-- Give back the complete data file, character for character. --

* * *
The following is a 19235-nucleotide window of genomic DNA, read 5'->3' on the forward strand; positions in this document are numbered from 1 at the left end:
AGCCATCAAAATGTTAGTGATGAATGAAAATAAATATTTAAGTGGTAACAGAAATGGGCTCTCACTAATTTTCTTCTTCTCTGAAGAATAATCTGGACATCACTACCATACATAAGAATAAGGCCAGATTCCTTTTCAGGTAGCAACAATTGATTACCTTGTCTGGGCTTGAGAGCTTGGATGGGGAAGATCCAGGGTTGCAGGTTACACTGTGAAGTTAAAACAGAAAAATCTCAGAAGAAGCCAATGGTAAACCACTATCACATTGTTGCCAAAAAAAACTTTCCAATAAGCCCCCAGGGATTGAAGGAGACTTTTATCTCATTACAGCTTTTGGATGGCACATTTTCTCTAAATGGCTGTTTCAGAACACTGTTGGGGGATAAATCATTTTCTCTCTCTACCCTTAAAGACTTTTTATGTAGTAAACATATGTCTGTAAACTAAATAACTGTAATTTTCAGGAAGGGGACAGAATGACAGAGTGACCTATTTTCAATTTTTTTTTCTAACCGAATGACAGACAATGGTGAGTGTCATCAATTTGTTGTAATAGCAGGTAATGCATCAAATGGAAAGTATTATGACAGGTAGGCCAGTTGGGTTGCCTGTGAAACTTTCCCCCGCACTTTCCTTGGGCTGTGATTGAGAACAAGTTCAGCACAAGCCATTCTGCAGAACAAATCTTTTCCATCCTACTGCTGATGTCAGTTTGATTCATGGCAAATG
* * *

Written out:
The following is a 19235-nucleotide window of genomic DNA, read 5'->3' on the forward strand; positions in this document are numbered from 1 at the left end:
AGCCATCAAAATGTTAGTGATGAATGAAAATAAATATTTAAGTGGTAACAGAAATGGGCTCTCACTAATTTTCTTCTTCTCTGAAGAATAATCTGGACATCACTACCATACATAAGAATAAGGCCAGATTCCTTTTCAGGTAGCAACAATTGATTACCTTGTCTGGGCTTGAGAGCTTGGATGGGGAAGATCCAGGGTTGCAGGTTACACTGTGAAGTTAAAACAGAAAAATCTCAGAAGAAGCCAATGGTAAACCACTATCACATTGTTGCCAAAAAAAACTTTCCAATAAGCCCCCAGGGATTGAAGGAGACTTTTATCTCATTACAGCTTTTGGATGGCACATTTTCTCTAAATGGCTGTTTCAGAACACTGTTGGGGGATAAATCATTTTCTCTCTCTACCCTTAAAGACTTTTTATGTAGTAAACATATGTCTGTAAACTAAATAACTGTAATTTTCAGGAAGGGGACAGAATGACAGAGTGACCTATTTTCAATTTTTTTTTCTAACCGAATGACAGACAATGGTGAGTGTCATCAATTTGTTGTAATAGCAGGTAATGCATCAAATGGAAAGTATTATGACAGGTAGGCCAGTTGGGTTGCCTGTGAAACTTTCCCCCGCACTTTCCTTGGGCTGTGATTGAGAACAAGTTCAGCACAAGCCATTCTGCAGAACAAATCTTTTCCATCCTACTGCTGATGTCAGTTTGATTCATGGCAAATG